Oil, gas, coal, and electricity companies spent more than $115 million on the presidential campaign, more than any race since at least 1990, according to the Center for Responsive Politics. Eighty percent of the candidate donations went to Republicans. Yet President Obama’s reelection may wind up benefiting some parts of the industry. Obama “is now going for a full-throated endorsement of oil and natural gas production in the United States, which is 180 degrees opposite from where he started,” says Jack Gerard, president of the American Petroleum Institute (API), a trade association that represents the breadth of the industry. “The real question will be: Will the president’s actions match his words?”
While the industry has adopted a defensive stance, oil and gas didn’t fare too badly during Obama’s first term. Output of crude and other liquid petroleum products in the U.S. is on track to surge by more than 80 percent through 2020, the kind of consistent growth that hasn’t been seen since the 1960s, says Edward Morse, global head of commodities research for Citigroup (C). The administration has made more acreage on federal land available to energy companies than any president since Ronald Reagan, he says. “Facts are stubborn things, and they often defy people’s ideology,” says John Hanger, a special counsel at Eckert Seamans Cherin & Mellott and the former head of Pennsylvania’s Department of Environmental Protection.
Producers of natural gas, which is favored by some environmentalists because it burns more cleanly than other fossil fuels, stand to benefit the most from Obama’s reelection, Hanger says. The administration has endorsed policies that will likely boost demand for natural gas at a time when domestic supply has been growing at record rates, pushing down prices. New and more stringent fuel efficiency standards finalized in August include incentives to spur production of natural gas-powered cars through 2025. Mitt Romney had pledged to roll back the rules if he became president. “Obama actually has been very good to the natural gas industry,” says Joshua Greene, a Washington-based attorney at Patton Boggs who specializes in energy.
The gas industry may also get a lift from a raft of new environmental regulations designed to curtail the use of coal, which competes with natural gas. Last year, the Environmental Protection Agency issued rules that limit mercury and sulfur dioxide emissions from coal-fired power plants. While those face court challenges, the agency is weighing new controls on such plants. Next on the EPA’s agenda is completing the first-ever standards for greenhouse gas emissions from power plants, which Romney also opposed. “There is a lot of regulation in the pipeline,” says James Lucier, managing director at Capital Alpha Partners, who tracks energy and environment issues for investors in Washington.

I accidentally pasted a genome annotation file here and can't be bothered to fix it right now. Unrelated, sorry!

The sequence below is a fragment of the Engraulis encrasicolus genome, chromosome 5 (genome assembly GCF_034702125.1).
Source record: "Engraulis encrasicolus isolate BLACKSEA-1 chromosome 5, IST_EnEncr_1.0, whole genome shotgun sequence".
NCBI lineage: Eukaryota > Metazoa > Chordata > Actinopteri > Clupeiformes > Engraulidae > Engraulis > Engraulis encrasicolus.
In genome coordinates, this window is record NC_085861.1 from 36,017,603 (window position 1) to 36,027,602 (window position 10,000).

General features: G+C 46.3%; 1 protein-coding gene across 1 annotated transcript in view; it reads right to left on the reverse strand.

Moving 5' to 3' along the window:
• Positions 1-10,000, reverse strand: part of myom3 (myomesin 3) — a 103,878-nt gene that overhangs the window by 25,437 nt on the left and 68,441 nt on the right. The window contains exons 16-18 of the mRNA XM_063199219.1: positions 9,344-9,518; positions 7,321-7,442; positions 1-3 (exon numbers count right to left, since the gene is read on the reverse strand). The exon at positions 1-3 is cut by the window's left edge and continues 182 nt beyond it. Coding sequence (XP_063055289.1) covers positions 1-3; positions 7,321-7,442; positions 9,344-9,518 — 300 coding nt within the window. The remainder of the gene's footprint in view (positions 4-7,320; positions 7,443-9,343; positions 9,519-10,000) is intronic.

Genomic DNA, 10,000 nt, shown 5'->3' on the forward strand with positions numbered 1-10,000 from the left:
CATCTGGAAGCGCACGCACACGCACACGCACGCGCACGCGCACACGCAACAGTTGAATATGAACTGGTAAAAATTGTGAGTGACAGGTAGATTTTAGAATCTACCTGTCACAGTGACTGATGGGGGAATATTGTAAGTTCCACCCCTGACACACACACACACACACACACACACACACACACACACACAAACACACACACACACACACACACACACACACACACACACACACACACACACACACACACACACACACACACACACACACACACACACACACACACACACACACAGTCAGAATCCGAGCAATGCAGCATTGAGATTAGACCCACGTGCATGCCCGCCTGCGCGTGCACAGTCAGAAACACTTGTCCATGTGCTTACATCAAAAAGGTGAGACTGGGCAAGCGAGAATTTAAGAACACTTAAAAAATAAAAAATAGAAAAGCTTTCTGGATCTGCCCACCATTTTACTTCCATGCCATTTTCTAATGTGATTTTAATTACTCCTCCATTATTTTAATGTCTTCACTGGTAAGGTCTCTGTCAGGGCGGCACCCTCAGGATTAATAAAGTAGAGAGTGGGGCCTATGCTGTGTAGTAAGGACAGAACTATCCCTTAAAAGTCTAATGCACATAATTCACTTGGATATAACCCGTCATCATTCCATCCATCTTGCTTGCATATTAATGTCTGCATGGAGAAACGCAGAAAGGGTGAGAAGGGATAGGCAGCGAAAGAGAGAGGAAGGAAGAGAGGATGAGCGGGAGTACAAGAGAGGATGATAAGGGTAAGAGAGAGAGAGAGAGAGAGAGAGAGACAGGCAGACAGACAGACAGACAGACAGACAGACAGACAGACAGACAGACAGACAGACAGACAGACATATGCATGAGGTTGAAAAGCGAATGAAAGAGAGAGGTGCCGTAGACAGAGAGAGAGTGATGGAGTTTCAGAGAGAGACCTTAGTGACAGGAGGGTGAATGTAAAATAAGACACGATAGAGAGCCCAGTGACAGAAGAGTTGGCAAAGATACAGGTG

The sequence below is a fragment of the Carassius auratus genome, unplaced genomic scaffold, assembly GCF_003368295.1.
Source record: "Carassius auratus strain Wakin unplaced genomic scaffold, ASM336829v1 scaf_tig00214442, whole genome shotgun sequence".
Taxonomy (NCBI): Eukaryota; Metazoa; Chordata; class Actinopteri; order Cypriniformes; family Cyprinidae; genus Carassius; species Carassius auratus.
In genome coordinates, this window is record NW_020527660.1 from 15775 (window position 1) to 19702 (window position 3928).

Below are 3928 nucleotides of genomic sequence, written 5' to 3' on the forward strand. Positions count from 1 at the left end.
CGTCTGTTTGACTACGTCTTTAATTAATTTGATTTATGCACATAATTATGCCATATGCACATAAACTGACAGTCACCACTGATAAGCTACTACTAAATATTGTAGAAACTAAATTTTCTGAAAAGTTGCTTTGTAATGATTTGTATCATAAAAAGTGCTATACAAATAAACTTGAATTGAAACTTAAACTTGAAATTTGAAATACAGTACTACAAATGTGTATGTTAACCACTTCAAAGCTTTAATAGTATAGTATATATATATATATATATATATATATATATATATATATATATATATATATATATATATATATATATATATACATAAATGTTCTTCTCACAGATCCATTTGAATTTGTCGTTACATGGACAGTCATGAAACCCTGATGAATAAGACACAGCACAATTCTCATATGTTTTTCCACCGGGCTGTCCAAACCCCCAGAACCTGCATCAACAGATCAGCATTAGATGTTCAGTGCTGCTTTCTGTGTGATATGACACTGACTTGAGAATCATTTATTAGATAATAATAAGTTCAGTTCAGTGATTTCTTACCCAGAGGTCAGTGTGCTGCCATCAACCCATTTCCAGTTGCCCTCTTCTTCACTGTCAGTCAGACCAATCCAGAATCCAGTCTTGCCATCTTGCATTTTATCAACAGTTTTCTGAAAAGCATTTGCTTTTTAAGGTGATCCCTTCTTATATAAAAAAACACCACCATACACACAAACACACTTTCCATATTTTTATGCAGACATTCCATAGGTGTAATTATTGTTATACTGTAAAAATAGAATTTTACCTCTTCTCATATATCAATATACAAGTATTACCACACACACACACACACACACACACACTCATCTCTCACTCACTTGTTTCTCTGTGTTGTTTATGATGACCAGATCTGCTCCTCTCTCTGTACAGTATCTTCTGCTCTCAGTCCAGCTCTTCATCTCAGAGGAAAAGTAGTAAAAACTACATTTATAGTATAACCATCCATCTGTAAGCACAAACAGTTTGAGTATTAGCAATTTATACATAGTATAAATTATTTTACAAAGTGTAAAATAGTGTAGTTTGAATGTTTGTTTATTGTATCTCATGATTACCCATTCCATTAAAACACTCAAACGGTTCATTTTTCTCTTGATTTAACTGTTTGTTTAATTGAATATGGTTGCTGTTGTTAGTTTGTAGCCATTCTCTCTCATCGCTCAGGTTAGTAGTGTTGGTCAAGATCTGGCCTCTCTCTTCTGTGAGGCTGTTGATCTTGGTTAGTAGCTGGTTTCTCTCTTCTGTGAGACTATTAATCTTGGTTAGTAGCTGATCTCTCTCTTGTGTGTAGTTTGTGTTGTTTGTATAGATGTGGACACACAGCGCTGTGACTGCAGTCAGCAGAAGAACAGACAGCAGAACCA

The next wave of environmental standards for coal plants “will probably add another incremental gas demand share, which is pretty significant,” says Kevin Book, managing director at ClearView Energy Partners, a policy analysis firm in Washington. Low natural gas prices have already prompted a shift. The proportion of U.S. electricity that comes from coal was 38 percent in August, down from about 48 percent in 2008, according to the Energy Information Administration.
Coal producers have accused Obama of waging a “war on coal.” Three days after the election, Ohio-based Murray Energy said it was firing 163 workers, laying the blame on “the actions of Mr. Obama and his appointees” at the EPA and other agencies, according to a statement e-mailed in response to reporters’ questions. Shares of Peabody Energy (BTU) and Alpha Natural Resources slid more than 9.5 percent the day after the election in anticipation of more regulation.
Oil faces a more uncertain future. On the campaign trail, Obama pledged to raise taxes on oil companies, which the industry says would stifle growth, though he’ll face resistance from Republicans. The EPA and the U.S. Department of the Interior are considering regulations on hydraulic fracturing, which would raise costs for drillers. The additional costs, however, are unlikely to exceed 50¢ a barrel, says Amy Myers Jaffe, executive director of energy and sustainability at the University of California at Davis, and are therefore unlikely to harm profits.
Whether to permit the Keystone XL pipeline to proceed is shaping up as one of the earliest and most contentious energy decisions of Obama’s second term. The pipeline would carry 830,000 barrels of Canadian tar sands oil a day to U.S. refineries. Obama rejected developer TransCanada’s (TRP) permit application for the $7.6 billion project in January after pressure from environmentalists. He asked the company to resubmit a bid with a different route that won’t endanger water supplies in Nebraska. The company has filed a new proposal. The API’s Gerard singled out the project’s approval as an immediate step Obama could take to prove his support to the industry. On a Nov. 8 conference call with reporters, Gerard said: “It will be one of the early tests for the president.”